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Appropriate assessment of neighborhood effects on individual health: integrating random and fixed effects in multilevel logistic regression.

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  • Klaus Larsen
  • Juan Merlo
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The logistic regression model is frequently used in epidemiologic studies, yielding odds ratio or relative risk interpretations. Inspired by the theory of linear normal models, the logistic regression model has been extended to allow for correlated responses by introducing random effects. However, the model does not inherit the interpretational features of the normal model. In this paper, the authors argue that the existing measures are unsatisfactory (and some of them are even improper) when quantifying results from multilevel logistic regression analyses. The authors suggest a measure of heterogeneity, the median odds ratio, that quantifies cluster heterogeneity and facilitates a direct comparison between covariate effects and the magnitude of heterogeneity in terms of well-known odds ratios. Quantifying cluster-level covariates in a meaningful way is a challenge in multilevel logistic regression. For this purpose, the authors propose an odds ratio measure, the interval odds ratio, that takes these difficulties into account. The authors demonstrate the two measures by investigating heterogeneity between neighborhoods and effects of neighborhood-level covariates in two examples--public physician visits and ischemic heart disease hospitalizations--using 1999 data on 11,312 men aged 45-85 years in Malmo, Sweden.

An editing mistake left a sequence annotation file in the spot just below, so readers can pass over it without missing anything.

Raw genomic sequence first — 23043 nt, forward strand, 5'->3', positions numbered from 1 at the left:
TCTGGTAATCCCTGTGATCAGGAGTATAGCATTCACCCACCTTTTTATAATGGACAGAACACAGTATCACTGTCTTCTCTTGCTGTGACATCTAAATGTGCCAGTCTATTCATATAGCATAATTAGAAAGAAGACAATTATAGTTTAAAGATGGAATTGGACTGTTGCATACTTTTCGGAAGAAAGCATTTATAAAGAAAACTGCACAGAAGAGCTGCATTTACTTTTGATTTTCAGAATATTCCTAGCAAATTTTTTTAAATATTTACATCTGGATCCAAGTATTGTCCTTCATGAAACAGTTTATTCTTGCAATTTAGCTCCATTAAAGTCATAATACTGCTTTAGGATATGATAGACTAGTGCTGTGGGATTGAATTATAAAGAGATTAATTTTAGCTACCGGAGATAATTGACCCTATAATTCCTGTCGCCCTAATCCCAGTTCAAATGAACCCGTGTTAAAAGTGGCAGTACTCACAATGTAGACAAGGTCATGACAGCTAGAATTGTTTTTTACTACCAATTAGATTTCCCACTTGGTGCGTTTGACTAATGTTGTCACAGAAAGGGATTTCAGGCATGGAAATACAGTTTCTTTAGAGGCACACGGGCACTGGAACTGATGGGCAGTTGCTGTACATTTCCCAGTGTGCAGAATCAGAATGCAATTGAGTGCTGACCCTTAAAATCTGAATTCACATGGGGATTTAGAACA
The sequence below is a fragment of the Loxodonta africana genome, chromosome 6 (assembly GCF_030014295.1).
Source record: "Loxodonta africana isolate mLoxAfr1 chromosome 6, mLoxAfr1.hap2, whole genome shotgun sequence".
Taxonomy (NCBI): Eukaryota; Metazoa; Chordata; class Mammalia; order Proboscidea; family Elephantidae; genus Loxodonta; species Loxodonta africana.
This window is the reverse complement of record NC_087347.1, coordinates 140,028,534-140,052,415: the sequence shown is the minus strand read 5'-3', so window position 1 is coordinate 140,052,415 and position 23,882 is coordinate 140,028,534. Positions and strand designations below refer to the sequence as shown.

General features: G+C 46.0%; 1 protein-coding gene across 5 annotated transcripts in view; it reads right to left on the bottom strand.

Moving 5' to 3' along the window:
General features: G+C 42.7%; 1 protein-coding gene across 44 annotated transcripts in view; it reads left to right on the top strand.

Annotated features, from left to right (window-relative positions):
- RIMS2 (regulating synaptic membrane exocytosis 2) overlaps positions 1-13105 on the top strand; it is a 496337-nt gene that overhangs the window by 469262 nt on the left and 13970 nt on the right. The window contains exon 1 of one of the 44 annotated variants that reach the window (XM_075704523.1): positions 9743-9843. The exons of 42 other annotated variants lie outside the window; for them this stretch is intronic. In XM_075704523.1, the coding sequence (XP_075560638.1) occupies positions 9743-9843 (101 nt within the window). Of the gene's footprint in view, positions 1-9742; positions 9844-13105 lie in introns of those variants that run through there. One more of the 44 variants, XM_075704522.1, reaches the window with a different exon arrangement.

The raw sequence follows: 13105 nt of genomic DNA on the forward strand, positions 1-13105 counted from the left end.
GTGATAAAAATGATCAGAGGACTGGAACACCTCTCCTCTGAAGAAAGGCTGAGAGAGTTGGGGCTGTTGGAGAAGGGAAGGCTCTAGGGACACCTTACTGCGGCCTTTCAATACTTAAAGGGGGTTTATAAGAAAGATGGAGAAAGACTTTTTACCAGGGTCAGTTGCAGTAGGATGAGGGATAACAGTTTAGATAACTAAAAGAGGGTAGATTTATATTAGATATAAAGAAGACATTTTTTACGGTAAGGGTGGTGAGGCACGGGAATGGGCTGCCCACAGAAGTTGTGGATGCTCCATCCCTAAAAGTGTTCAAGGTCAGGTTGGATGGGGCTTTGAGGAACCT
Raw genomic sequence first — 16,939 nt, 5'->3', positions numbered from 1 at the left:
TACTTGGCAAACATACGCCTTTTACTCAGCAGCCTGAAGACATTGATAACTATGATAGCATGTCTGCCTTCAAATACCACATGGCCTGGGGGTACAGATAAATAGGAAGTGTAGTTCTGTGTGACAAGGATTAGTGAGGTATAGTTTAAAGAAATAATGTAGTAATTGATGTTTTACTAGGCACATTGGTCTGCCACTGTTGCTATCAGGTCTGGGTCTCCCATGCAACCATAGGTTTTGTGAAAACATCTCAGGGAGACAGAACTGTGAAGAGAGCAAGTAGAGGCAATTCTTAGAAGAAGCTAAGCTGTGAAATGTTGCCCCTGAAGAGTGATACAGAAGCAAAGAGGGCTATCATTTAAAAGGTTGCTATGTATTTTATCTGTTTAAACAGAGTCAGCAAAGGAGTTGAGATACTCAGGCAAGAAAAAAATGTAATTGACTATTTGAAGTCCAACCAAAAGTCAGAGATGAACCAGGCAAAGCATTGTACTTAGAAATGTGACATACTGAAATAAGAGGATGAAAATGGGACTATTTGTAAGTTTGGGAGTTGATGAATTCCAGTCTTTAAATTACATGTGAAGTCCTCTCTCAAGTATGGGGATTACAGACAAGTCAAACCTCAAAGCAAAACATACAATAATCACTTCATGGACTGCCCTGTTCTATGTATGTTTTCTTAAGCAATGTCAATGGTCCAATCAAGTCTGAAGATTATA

Translated title of the contributionAppropriate assessment of neighborhood effects on individual health: integrating random and fixed effects in multilevel logistic regression.
Original languageEnglish
JournalAmerican Journal of Epidemiology
Volume161
Issue number1
Pages (from-to)81-88
Number of pages8
ISSN0002-9262
Publication statusPublished - 2005

    Research areas

  • data interpretation, statistical; epidemiologic methods; hierarchical model; logistic models; odds ratio; residence characteristics

ID: 32548284